IISG’s Medicine Take-Back initiative is off to a strong start in 2016 with the addition of three new permanent collection sites. In Shelbyville, Indiana a collection box became available to residents as the new year began and two in Clinton County, Illinois starts today (Clinton County Sheriff’s Office and the Trenton Police Department). All three are located in law enforcement buildings and are open 24 hours a day, 7 days a week.
These sites are designed to accept prescription and over-the-counter medicines, including veterinary pharmaceuticals, but not illicit drugs, syringes, needles or thermometers. All collected drugs are incinerated—the environmentally preferred disposal method.
“It’s so exciting that we’re in our ninth year we’re still adding more locations,” said Adrienne Gulley, pollution prevention outreach specialist. “The program started in 2007, and all the continuing interest shows that there’s a real need for this.”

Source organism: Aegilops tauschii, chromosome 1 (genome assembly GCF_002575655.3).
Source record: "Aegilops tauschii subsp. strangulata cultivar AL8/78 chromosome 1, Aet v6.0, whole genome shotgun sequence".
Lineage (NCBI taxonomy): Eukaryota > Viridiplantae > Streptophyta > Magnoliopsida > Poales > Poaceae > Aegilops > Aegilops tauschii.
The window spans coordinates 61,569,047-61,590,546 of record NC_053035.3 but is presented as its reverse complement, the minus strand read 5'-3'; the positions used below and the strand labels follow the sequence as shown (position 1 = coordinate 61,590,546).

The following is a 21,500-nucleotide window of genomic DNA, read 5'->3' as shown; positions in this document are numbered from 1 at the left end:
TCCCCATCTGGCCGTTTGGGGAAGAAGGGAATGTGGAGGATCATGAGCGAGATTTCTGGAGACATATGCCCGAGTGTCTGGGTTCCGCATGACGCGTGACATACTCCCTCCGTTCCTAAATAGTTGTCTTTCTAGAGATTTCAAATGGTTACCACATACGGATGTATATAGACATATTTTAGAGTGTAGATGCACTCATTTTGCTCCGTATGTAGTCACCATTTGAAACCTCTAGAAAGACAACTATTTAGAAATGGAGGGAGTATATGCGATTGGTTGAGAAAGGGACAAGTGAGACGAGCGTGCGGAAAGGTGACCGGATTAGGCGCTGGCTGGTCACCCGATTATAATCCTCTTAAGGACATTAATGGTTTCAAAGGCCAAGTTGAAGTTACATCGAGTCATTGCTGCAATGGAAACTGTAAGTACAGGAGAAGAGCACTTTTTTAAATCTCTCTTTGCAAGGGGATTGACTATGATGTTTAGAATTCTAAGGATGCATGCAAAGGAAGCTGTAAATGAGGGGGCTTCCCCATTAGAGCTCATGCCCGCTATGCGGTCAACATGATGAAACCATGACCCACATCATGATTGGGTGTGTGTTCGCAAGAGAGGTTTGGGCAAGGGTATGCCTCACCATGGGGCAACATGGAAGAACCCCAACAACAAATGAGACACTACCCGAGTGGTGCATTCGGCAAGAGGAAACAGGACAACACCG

Altogether in 2015, six new drop-off sites were initiated and almost 20,000 pounds of unwanted medications were collected from over 50 locations in the four states. IISG provides each location with the drug collection box and works with community partners to ensure the program’s success. The take-back program is a partnership between IISG and University of Illinois Extension.
Storing unneeded medications in the home is the cause of thousands of accidental poisonings in children and pets each year. Flushing medications down the toilet or throwing them in the trash threatens the safety and health of humans, pets, and the environment. Recent studies have also found a wide-range of pharmaceutical chemicals in rivers, groundwater, and drinking water throughout the country.
“The problem is that wastewater treatment plants do not completely remove pharmaceutical chemicals,” said Laura Kammin, Illinois-Indiana Sea Grant program outreach leader. “While the long-term impact on human health is unclear, there’s a long list of medicines that have been linked to impaired development, behavior, and reproduction in fish and other aquatic wildlife.”
If you’re interested in starting a take-back program in your community or finding one near you, contact Adrienne Gulley.